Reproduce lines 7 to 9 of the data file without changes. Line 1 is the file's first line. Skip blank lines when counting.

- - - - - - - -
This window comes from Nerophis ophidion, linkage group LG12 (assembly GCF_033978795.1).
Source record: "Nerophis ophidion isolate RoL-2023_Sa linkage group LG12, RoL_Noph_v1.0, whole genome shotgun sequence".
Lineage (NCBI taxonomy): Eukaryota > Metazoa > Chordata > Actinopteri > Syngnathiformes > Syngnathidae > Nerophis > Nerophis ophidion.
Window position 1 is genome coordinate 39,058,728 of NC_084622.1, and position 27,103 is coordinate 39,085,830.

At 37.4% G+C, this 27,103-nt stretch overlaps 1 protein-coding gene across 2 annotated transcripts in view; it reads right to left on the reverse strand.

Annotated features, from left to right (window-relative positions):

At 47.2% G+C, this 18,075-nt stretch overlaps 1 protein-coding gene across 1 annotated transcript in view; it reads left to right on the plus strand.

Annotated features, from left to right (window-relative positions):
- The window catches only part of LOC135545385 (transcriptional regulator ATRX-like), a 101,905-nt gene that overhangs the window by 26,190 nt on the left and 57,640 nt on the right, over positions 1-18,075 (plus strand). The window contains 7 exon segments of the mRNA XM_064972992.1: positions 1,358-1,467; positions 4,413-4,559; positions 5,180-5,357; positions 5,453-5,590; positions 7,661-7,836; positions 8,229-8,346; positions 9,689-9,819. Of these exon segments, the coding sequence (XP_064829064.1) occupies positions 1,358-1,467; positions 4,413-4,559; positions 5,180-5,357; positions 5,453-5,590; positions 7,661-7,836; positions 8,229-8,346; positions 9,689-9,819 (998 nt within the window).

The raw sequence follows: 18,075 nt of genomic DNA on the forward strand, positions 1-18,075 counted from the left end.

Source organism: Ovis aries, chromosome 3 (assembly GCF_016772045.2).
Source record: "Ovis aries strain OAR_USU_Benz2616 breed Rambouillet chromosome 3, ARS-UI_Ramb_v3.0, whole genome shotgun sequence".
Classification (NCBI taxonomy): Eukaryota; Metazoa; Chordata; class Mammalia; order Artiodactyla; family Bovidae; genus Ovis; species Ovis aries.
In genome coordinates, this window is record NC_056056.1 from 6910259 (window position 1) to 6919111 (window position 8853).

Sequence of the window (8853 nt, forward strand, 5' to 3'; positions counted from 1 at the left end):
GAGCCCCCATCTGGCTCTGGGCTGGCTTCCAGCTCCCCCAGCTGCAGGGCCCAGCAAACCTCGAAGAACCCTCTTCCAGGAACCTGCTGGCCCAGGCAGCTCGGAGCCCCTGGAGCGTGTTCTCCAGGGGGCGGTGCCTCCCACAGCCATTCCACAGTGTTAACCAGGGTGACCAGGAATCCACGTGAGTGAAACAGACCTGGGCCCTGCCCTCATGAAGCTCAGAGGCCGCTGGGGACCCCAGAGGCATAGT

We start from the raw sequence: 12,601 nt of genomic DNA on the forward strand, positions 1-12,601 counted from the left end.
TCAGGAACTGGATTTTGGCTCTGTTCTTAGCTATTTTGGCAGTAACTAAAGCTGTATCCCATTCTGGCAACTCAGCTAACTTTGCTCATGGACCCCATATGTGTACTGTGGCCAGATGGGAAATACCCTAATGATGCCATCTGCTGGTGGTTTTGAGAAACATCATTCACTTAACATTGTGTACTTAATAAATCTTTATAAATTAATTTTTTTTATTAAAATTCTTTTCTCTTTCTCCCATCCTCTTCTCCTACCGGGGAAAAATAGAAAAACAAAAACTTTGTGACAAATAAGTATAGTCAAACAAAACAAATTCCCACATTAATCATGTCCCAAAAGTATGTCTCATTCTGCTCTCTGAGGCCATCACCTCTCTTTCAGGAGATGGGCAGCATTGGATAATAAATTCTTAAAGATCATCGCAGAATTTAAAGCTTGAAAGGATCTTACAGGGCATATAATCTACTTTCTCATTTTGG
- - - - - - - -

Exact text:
At 47.2% G+C, this 18,075-nt stretch overlaps 1 protein-coding gene across 1 annotated transcript in view; it reads left to right on the plus strand.

Annotated features, from left to right (window-relative positions):
- The window catches only part of LOC135545385 (transcriptional regulator ATRX-like), a 101,905-nt gene that overhangs the window by 26,190 nt on the left and 57,640 nt on the right, over positions 1-18,075 (plus strand). The window contains 7 exon segments of the mRNA XM_064972992.1: positions 1,358-1,467; positions 4,413-4,559; positions 5,180-5,357; positions 5,453-5,590; positions 7,661-7,836; positions 8,229-8,346; positions 9,689-9,819. Of these exon segments, the coding sequence (XP_064829064.1) occupies positions 1,358-1,467; positions 4,413-4,559; positions 5,180-5,357; positions 5,453-5,590; positions 7,661-7,836; positions 8,229-8,346; positions 9,689-9,819 (998 nt within the window).